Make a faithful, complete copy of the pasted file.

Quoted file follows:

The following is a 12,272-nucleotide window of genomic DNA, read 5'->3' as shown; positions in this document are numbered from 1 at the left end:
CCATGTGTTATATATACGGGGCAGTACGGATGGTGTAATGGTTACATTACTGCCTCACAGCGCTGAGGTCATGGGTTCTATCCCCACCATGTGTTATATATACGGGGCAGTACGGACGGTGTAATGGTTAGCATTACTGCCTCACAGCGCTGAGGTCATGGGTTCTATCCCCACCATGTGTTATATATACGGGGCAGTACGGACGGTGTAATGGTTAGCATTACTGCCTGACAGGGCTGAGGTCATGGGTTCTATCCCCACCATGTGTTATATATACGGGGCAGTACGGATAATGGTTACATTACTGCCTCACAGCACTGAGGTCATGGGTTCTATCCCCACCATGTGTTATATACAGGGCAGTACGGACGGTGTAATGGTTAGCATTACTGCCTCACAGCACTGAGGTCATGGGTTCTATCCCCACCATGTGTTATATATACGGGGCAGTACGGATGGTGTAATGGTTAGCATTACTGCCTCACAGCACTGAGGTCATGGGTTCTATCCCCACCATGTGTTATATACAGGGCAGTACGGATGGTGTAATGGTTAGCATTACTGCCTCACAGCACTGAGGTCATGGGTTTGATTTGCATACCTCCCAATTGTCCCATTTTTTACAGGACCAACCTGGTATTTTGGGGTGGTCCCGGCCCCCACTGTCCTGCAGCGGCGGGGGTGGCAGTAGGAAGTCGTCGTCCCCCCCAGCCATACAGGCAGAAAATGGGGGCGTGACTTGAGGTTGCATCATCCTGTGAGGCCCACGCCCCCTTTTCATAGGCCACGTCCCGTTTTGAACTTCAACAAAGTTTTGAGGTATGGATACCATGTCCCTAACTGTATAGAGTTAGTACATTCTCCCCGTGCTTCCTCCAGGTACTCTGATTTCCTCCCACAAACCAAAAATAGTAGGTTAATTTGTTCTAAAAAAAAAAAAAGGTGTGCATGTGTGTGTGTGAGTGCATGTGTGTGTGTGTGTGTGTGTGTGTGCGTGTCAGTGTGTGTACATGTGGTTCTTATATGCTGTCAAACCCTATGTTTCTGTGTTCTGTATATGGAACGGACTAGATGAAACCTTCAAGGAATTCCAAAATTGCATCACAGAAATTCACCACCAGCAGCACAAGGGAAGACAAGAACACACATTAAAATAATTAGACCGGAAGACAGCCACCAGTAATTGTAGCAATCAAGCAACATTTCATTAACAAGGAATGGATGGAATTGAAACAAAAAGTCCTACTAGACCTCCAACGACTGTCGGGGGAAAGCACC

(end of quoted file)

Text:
The following is a 12,272-nucleotide window of genomic DNA, read 5'->3' as shown; positions in this document are numbered from 1 at the left end:
CCATGTGTTATATATACGGGGCAGTACGGATGGTGTAATGGTTACATTACTGCCTCACAGCGCTGAGGTCATGGGTTCTATCCCCACCATGTGTTATATATACGGGGCAGTACGGACGGTGTAATGGTTAGCATTACTGCCTCACAGCGCTGAGGTCATGGGTTCTATCCCCACCATGTGTTATATATACGGGGCAGTACGGACGGTGTAATGGTTAGCATTACTGCCTGACAGGGCTGAGGTCATGGGTTCTATCCCCACCATGTGTTATATATACGGGGCAGTACGGATAATGGTTACATTACTGCCTCACAGCACTGAGGTCATGGGTTCTATCCCCACCATGTGTTATATACAGGGCAGTACGGACGGTGTAATGGTTAGCATTACTGCCTCACAGCACTGAGGTCATGGGTTCTATCCCCACCATGTGTTATATATACGGGGCAGTACGGATGGTGTAATGGTTAGCATTACTGCCTCACAGCACTGAGGTCATGGGTTCTATCCCCACCATGTGTTATATACAGGGCAGTACGGATGGTGTAATGGTTAGCATTACTGCCTCACAGCACTGAGGTCATGGGTTTGATTTGCATACCTCCCAATTGTCCCATTTTTTACAGGACCAACCTGGTATTTTGGGGTGGTCCCGGCCCCCACTGTCCTGCAGCGGCGGGGGTGGCAGTAGGAAGTCGTCGTCCCCCCCAGCCATACAGGCAGAAAATGGGGGCGTGACTTGAGGTTGCATCATCCTGTGAGGCCCACGCCCCCTTTTCATAGGCCACGTCCCGTTTTGAACTTCAACAAAGTTTTGAGGTATGGATACCATGTCCCTAACTGTATAGAGTTAGTACATTCTCCCCGTGCTTCCTCCAGGTACTCTGATTTCCTCCCACAAACCAAAAATAGTAGGTTAATTTGTTCTAAAAAAAAAAAAAGGTGTGCATGTGTGTGTGTGAGTGCATGTGTGTGTGTGTGTGTGTGTGTGTGCGTGTCAGTGTGTGTACATGTGGTTCTTATATGCTGTCAAACCCTATGTTTCTGTGTTCTGTATATGGAACGGACTAGATGAAACCTTCAAGGAATTCCAAAATTGCATCACAGAAATTCACCACCAGCAGCACAAGGGAAGACAAGAACACACATTAAAATAATTAGACCGGAAGACAGCCACCAGTAATTGTAGCAATCAAGCAACATTTCATTAACAAGGAATGGATGGAATTGAAACAAAAAGTCCTACTAGACCTCCAACGACTGTCGGGGGAAAGCACC